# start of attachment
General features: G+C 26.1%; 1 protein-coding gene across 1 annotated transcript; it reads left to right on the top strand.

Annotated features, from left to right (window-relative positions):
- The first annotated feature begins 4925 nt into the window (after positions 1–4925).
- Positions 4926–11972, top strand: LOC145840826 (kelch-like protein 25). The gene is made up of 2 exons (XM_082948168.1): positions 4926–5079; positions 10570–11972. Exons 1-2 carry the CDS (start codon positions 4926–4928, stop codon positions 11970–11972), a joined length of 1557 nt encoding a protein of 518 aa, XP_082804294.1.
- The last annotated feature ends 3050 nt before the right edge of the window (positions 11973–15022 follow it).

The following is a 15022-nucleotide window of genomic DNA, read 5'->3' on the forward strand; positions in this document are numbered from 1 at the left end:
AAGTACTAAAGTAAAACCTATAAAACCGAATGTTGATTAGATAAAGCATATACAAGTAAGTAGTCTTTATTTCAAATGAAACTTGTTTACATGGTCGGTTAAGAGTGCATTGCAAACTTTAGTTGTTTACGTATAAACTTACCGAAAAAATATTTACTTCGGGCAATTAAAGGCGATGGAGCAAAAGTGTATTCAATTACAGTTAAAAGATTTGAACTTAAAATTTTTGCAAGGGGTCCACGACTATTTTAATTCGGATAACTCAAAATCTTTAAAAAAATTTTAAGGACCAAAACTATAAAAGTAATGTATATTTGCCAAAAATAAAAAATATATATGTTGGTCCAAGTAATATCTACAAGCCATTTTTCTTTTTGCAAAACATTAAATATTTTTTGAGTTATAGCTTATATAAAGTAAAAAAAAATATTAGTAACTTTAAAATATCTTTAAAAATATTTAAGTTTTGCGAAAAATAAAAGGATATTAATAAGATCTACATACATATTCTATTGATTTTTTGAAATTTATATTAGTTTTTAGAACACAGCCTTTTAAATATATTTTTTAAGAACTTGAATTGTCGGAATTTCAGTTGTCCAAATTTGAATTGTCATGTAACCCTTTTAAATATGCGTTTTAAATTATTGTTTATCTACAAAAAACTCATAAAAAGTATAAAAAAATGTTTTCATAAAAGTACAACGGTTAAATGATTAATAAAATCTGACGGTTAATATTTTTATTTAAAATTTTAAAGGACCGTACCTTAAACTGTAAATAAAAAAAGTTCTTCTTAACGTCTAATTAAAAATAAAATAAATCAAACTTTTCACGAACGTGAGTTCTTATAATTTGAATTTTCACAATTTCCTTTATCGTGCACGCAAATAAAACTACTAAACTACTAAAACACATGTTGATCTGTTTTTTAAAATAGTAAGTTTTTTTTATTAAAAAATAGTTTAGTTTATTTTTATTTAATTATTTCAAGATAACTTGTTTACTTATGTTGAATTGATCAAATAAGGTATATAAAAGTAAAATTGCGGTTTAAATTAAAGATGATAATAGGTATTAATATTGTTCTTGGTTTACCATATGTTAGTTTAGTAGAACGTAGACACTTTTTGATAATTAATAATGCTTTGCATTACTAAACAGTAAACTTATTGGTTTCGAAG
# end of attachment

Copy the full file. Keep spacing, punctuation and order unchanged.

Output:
General features: G+C 26.1%; 1 protein-coding gene across 1 annotated transcript; it reads left to right on the top strand.

Annotated features, from left to right (window-relative positions):
- The first annotated feature begins 4925 nt into the window (after positions 1–4925).
- Positions 4926–11972, top strand: LOC145840826 (kelch-like protein 25). The gene is made up of 2 exons (XM_082948168.1): positions 4926–5079; positions 10570–11972. Exons 1-2 carry the CDS (start codon positions 4926–4928, stop codon positions 11970–11972), a joined length of 1557 nt encoding a protein of 518 aa, XP_082804294.1.
- The last annotated feature ends 3050 nt before the right edge of the window (positions 11973–15022 follow it).

The following is a 15022-nucleotide window of genomic DNA, read 5'->3' on the forward strand; positions in this document are numbered from 1 at the left end:
AAGTACTAAAGTAAAACCTATAAAACCGAATGTTGATTAGATAAAGCATATACAAGTAAGTAGTCTTTATTTCAAATGAAACTTGTTTACATGGTCGGTTAAGAGTGCATTGCAAACTTTAGTTGTTTACGTATAAACTTACCGAAAAAATATTTACTTCGGGCAATTAAAGGCGATGGAGCAAAAGTGTATTCAATTACAGTTAAAAGATTTGAACTTAAAATTTTTGCAAGGGGTCCACGACTATTTTAATTCGGATAACTCAAAATCTTTAAAAAAATTTTAAGGACCAAAACTATAAAAGTAATGTATATTTGCCAAAAATAAAAAATATATATGTTGGTCCAAGTAATATCTACAAGCCATTTTTCTTTTTGCAAAACATTAAATATTTTTTGAGTTATAGCTTATATAAAGTAAAAAAAAATATTAGTAACTTTAAAATATCTTTAAAAATATTTAAGTTTTGCGAAAAATAAAAGGATATTAATAAGATCTACATACATATTCTATTGATTTTTTGAAATTTATATTAGTTTTTAGAACACAGCCTTTTAAATATATTTTTTAAGAACTTGAATTGTCGGAATTTCAGTTGTCCAAATTTGAATTGTCATGTAACCCTTTTAAATATGCGTTTTAAATTATTGTTTATCTACAAAAAACTCATAAAAAGTATAAAAAAATGTTTTCATAAAAGTACAACGGTTAAATGATTAATAAAATCTGACGGTTAATATTTTTATTTAAAATTTTAAAGGACCGTACCTTAAACTGTAAATAAAAAAAGTTCTTCTTAACGTCTAATTAAAAATAAAATAAATCAAACTTTTCACGAACGTGAGTTCTTATAATTTGAATTTTCACAATTTCCTTTATCGTGCACGCAAATAAAACTACTAAACTACTAAAACACATGTTGATCTGTTTTTTAAAATAGTAAGTTTTTTTTATTAAAAAATAGTTTAGTTTATTTTTATTTAATTATTTCAAGATAACTTGTTTACTTATGTTGAATTGATCAAATAAGGTATATAAAAGTAAAATTGCGGTTTAAATTAAAGATGATAATAGGTATTAATATTGTTCTTGGTTTACCATATGTTAGTTTAGTAGAACGTAGACACTTTTTGATAATTAATAATGCTTTGCATTACTAAACAGTAAACTTATTGGTTTCGAAG